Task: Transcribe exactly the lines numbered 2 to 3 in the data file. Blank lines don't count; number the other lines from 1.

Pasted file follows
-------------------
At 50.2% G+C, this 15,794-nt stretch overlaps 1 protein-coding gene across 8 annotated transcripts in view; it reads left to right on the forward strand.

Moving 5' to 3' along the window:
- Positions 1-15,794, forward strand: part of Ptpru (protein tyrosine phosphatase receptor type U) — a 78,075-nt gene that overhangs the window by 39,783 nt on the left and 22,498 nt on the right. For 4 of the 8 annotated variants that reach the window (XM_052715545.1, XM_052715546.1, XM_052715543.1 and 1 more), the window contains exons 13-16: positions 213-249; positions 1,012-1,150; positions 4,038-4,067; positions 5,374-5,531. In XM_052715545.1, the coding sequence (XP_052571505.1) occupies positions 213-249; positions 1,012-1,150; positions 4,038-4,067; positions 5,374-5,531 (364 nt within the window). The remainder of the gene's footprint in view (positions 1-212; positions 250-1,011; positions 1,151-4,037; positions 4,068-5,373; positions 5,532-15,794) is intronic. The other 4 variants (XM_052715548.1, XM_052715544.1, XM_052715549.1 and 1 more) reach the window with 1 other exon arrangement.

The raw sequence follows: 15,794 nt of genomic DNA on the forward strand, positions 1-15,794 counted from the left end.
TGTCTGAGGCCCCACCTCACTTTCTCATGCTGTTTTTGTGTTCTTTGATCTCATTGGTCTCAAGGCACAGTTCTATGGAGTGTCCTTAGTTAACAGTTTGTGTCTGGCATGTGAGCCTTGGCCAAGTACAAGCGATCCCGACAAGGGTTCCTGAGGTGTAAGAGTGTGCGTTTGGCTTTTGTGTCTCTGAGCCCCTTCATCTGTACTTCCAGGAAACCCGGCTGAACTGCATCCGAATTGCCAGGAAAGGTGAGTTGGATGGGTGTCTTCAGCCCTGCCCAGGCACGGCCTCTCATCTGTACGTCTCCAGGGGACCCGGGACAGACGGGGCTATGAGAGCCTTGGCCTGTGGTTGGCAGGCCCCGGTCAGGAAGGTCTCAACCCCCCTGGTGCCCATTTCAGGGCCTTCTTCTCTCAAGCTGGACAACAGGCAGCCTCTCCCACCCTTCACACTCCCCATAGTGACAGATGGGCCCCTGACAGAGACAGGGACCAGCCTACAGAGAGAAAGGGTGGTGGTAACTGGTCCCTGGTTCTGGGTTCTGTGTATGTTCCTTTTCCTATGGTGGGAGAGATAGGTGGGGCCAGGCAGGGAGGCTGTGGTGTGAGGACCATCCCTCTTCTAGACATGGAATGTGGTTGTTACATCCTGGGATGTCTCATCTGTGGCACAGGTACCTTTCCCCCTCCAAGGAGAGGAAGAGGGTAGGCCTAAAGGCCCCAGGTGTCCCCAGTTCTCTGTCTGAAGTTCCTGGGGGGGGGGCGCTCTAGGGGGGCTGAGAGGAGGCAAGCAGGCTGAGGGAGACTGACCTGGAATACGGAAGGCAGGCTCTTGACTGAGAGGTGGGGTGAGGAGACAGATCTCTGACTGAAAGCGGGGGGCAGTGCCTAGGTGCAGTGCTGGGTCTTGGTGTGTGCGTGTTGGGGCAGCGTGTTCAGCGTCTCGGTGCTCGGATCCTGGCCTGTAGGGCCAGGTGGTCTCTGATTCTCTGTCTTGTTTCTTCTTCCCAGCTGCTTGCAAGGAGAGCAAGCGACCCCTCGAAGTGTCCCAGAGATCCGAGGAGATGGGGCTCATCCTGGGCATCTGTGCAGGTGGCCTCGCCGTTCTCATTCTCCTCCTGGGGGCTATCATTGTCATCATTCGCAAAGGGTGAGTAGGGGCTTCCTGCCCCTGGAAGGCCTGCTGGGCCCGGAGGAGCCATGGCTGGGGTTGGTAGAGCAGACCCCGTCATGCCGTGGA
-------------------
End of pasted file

Moving 5' to 3' along the window:
- Positions 1-15,794, forward strand: part of Ptpru (protein tyrosine phosphatase receptor type U) — a 78,075-nt gene that overhangs the window by 39,783 nt on the left and 22,498 nt on the right. For 4 of the 8 annotated variants that reach the window (XM_052715545.1, XM_052715546.1, XM_052715543.1 and 1 more), the window contains exons 13-16: positions 213-249; positions 1,012-1,150; positions 4,038-4,067; positions 5,374-5,531. In XM_052715545.1, the coding sequence (XP_052571505.1) occupies positions 213-249; positions 1,012-1,150; positions 4,038-4,067; positions 5,374-5,531 (364 nt within the window). The remainder of the gene's footprint in view (positions 1-212; positions 250-1,011; positions 1,151-4,037; positions 4,068-5,373; positions 5,532-15,794) is intronic. The other 4 variants (XM_052715548.1, XM_052715544.1, XM_052715549.1 and 1 more) reach the window with 1 other exon arrangement.